The pastors began to leave very early on Monday, and Pr. Mike and Margaret had 2 more days in Sittwe, having hoped to visit the parishes. Bishop James was so pleased that they didn't rush away, because they had time for other things. First, Archdeacon Daniel took them for a tour of Sittwe, including gift shopping & to see a local Buddhist temple. It looked beautiful from the outside, but was so empty inside; Margaret prayed for those seeking hope there where there is no hope. When they returned to the cathedral, they spent some time with two of the pastors who couldn't get home that day. They rested that afternoon, & then invited Bishop James to dinner in their hotel. He came with his daughter, Rachel, & Archdeacon Daniel, & had a very pleasant time. On Tuesday, Rev. Ai, the vicar of the cathedral, came to take them to the Rakhine museum, a most interesting experience, to see the history of this one of 135 ethnic groups in Myanmar. Bishop James joined them again in their hotel for dinner, & said yet again how pleased he was that they didn't leave after the clergy retreat, when they couldn't visit the villages.
Pr. Mike & Margaret were delighted to learn that Bishop James would be accompanying them to Yangon. He went with Archdeacon Daniel to pick them up & take them to the airport, & Rev Ai came to the airport to say goodbye. As they flew over the different parts of Myanmar, Bishop James told them about his parishes, & the long distances necessary for him to visit them. Bishop James's friend, Andrew, met them at the airport, & took them "sightseeing". They began at the British Second World War cemetery for those from the British Empire who died defending Burma as it was then. Andrew then took them to St. George's church, another old church built by the British (there is much pro-British feeling here). There they met the wife of the retired Archdeacon, who showed them around this beautiful church. Finally, Andrew & Bishop James took them for a spicy dinner at the Golden Inya restaurant by the lake near where Andrew & Bishop James had studied together many years earlier. From dinner, Bishop James and Andrew took them to the hotel which Bishop James booked for them near where they were going to be the next day.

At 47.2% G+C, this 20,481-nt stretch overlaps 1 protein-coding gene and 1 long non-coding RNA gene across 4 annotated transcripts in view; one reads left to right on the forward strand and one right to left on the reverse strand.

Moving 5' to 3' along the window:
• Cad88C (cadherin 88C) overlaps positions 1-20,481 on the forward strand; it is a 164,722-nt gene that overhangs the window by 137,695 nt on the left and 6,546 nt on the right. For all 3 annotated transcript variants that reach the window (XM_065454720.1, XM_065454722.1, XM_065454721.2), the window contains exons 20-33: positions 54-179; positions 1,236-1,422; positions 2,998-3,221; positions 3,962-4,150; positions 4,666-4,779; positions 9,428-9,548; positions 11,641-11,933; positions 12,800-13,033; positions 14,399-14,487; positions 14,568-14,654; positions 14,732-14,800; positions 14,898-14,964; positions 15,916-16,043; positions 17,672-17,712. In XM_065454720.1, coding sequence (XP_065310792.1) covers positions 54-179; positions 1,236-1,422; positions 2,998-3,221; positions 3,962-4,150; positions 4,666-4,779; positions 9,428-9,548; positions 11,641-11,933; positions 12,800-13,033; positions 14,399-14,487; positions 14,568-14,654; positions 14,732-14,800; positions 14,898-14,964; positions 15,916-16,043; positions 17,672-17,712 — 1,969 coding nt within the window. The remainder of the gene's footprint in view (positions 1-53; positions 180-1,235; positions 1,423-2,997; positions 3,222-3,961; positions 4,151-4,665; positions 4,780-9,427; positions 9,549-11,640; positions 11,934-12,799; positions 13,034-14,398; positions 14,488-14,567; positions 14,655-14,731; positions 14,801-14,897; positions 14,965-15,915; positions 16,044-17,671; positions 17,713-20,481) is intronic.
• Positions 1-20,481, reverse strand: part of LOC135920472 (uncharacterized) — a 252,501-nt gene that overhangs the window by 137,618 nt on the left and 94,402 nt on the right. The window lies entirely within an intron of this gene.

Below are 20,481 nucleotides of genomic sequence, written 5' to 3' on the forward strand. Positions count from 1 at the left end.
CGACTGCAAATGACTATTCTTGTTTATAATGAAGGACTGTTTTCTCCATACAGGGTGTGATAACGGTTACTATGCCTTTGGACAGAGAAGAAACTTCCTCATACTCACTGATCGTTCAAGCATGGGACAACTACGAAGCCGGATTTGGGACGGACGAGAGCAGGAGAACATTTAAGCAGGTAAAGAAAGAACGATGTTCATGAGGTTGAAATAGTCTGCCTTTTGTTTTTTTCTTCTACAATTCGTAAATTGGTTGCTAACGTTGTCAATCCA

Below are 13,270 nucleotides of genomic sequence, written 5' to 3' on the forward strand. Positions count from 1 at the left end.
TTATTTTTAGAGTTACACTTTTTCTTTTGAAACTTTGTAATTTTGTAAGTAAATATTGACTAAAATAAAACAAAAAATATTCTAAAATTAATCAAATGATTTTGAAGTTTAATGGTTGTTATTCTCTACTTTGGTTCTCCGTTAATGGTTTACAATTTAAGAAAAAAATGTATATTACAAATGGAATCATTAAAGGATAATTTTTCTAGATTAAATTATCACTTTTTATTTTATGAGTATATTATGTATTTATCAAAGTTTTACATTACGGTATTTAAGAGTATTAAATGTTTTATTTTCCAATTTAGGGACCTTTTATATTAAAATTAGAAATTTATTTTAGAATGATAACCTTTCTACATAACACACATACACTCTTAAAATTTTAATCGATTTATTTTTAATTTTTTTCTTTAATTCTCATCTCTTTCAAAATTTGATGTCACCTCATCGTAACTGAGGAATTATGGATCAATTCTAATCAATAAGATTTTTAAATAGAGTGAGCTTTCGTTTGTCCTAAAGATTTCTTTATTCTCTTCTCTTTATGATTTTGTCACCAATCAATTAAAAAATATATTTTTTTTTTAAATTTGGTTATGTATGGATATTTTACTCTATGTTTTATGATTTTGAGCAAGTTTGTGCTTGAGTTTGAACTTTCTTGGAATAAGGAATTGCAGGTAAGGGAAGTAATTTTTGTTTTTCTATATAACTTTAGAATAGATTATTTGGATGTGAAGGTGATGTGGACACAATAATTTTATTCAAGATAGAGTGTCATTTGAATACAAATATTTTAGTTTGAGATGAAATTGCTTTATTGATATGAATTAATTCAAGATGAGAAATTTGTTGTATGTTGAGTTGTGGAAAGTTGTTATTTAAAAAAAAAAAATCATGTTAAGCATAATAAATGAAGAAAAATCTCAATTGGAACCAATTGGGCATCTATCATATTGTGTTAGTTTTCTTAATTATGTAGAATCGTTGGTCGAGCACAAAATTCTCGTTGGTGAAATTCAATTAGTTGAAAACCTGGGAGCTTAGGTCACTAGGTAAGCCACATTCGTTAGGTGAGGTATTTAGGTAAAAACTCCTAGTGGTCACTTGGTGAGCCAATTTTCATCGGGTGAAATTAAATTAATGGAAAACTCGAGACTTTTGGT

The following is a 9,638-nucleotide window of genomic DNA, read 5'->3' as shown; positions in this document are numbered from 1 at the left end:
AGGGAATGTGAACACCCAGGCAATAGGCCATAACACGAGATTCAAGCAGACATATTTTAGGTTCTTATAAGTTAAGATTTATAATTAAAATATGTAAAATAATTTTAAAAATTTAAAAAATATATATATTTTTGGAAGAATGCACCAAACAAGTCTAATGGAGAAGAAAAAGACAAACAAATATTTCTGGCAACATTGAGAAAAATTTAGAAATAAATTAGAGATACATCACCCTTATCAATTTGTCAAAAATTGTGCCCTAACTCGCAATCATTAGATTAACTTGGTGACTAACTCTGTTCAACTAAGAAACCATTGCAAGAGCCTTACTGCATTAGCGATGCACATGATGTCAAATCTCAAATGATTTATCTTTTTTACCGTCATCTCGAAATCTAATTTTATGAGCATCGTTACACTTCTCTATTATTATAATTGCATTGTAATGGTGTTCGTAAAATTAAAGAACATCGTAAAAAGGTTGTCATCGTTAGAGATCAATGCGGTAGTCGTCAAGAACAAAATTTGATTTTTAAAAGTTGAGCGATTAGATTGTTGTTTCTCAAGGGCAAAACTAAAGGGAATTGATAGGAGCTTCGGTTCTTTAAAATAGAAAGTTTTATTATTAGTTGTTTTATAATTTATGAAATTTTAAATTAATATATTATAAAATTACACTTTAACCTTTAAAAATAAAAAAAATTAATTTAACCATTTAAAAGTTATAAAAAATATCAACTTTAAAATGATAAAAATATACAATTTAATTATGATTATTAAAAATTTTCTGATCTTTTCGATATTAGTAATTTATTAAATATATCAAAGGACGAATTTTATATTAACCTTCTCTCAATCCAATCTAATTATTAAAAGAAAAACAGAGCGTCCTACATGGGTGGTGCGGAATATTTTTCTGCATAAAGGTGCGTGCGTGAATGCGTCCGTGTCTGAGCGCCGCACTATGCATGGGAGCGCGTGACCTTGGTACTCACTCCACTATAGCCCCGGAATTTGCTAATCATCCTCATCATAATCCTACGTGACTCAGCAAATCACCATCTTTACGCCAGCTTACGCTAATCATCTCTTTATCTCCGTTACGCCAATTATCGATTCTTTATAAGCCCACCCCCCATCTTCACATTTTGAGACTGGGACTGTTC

The next morning, Thursday, Pr. Mike's & Margaret's last day in Myanmar, Andrew came to pick them up, & took them to meet Bishop James & Ruth at the Yangon cathedral. From there, they went walking around the local open market & found souvenirs. Thereafter, they toured the Holy Cross Theological College, where Andrew teaches, & met Joseph, son of Bishop James & Ruth, who is studying there to be a pastor. After a local burger lunch! - actually very good - Bishop James took them to Bishops court at the provincial centre (the complex which houses the archbishop) which has hostel-type rooms where people can stay, & they were blessed with a private room, with beds on which to rest (before their 2:00 a.m. Friday flight to Dubai) & a bathroom. After a while, Bishop James came for them, to take them to meet, as arranged, with Archbishop Stephen, who knows many of the Anglican Mission partners. Pr. Mike and Margaret learned a great deal during their hour & a half with the Archbishop, including that much of what the west believes happens in Myanmar is not actually true – for example, the truth is that Aung San Suu Kyi, raised by a Christian mother, has done tremendous good in Myanmar, & the truth is that the Rohingya Muslims are not the oppressed people that the west paints them to be; moreover, Aung San Suu Kyi has no power over the military who are the ones oppressing the Rohingya. The Archbishop also gave them one of the last seven copies of his autobiography, which they greatly looked forward to reading, & he invited them to the March 2020 50th anniversary celebration of the Province of Myanmar. In fact, it was Archbishop Stephen who suggested that Bishop James contact Anglican Mission, while the Archbishop is also connected to ACNA. Pr. Mike & Margaret rested a little more, & then Bishop James & Ruth took them (walking) to a local sidewalk restaurant, one of their favourites, for their final Myanmar meal, & Andrew & his wife, Grace, came to find them to say goodbye. Again, Bishop James told them how happy his clergy were that Pr. Mike & Margaret had come, even if the Burmese clergy couldn't tell them in English. After a last rest, Bishop James & Ruth drove them to the airport for around 9:30 p.m. (Bishop James & Ruth had to return to their home in Yangon). Pr. Mike & Margaret checked in around 10:45 p.m., & waited for the 2:00 a.m. flight. The flight to Dubai was uneventful. The flight to Fort Lauderdale was similarly uneventful, but very long (16 hours). However, nothing could detract from this awesome Myanmar mission, & their earnest commitment to return next year.